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October 1975

Autoimmune Hemolytic Anemia

Author Affiliations

From the Department of Haematology, Royal Postgraduate Medical School, London.

Arch Intern Med. 1975;135(10):1293-1300. doi:10.1001/archinte.1975.00330100019004

Warm-type autoantibodies of autoimmune hemolytic anemia (AIHA) are usually IgG but may be IgM or IgA. They are usually Rh specific. Cold-type antibodies are IgM or IgG (Donath-Landsteiner [DL] antibody). IgM antibodies are usually anti-I (occasionally anti-i) and DL antibodies anti-P.

The warm IgG antibodies do not fix complement (C); they cause red blood cell (RBC) destruction predominantly in the spleen as the result of interaction between antibody-coated cells and phagocytes. The cold antibodies are complement fixing; they cause RBC destruction either by intravascular lysis (complement sequence completed) or by interaction between C3-coated RBCs and phagocytes in liver and spleen.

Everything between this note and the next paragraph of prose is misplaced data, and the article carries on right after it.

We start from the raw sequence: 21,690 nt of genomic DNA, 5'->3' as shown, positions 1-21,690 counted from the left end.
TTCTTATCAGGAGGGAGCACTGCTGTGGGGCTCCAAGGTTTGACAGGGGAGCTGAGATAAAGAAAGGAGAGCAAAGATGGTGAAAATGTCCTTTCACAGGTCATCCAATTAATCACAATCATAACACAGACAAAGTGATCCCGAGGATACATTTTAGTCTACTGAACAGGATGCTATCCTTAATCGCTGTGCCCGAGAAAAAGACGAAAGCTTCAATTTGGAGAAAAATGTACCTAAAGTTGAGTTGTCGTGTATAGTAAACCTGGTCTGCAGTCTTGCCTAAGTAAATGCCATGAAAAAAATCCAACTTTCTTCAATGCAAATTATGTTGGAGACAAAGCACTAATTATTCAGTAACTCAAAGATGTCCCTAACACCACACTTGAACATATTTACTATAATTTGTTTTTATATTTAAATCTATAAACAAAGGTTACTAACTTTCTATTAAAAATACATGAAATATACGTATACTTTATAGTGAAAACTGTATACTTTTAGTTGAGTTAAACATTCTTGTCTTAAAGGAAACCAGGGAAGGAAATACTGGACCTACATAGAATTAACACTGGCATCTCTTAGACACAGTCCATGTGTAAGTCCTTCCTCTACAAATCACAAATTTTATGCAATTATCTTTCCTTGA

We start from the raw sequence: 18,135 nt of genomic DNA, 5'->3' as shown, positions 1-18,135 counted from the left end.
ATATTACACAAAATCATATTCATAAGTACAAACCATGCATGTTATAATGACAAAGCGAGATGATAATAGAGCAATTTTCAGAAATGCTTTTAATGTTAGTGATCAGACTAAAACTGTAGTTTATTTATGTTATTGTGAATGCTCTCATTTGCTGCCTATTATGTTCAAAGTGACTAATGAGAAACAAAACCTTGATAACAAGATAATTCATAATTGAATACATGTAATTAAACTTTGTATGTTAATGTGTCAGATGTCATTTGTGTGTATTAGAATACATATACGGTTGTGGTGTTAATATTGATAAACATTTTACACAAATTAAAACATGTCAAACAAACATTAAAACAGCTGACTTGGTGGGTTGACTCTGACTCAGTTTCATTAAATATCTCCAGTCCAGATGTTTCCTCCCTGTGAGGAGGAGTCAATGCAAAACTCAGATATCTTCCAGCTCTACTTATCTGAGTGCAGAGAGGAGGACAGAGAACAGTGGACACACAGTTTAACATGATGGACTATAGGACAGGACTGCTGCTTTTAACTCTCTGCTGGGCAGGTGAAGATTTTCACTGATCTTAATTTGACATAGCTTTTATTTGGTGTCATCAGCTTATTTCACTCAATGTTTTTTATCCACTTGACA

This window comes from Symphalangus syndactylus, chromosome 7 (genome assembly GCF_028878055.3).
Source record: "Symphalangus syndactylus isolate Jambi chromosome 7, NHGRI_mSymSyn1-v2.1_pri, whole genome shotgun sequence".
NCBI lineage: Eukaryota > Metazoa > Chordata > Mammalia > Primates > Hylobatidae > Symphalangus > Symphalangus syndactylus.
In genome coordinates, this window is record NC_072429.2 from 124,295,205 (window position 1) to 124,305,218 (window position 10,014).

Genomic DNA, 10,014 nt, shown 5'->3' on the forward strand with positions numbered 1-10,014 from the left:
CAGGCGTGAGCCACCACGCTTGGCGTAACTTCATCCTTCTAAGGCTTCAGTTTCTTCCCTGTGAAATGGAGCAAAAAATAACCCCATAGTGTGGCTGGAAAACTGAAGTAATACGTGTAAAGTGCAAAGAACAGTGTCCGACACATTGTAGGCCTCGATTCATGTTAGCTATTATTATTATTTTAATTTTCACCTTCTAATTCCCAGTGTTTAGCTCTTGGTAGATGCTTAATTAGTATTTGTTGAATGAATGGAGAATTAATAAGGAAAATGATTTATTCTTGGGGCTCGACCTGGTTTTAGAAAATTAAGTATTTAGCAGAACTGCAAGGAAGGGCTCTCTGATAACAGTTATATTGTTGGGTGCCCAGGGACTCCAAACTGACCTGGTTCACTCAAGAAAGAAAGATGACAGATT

Genetic factors, immunoglobulin deficiency, somatic mutation, viral infections and drugs, and failure of T-lymphocyte function, all probably play a part in breaking immunological tolerance and the development of AIHA.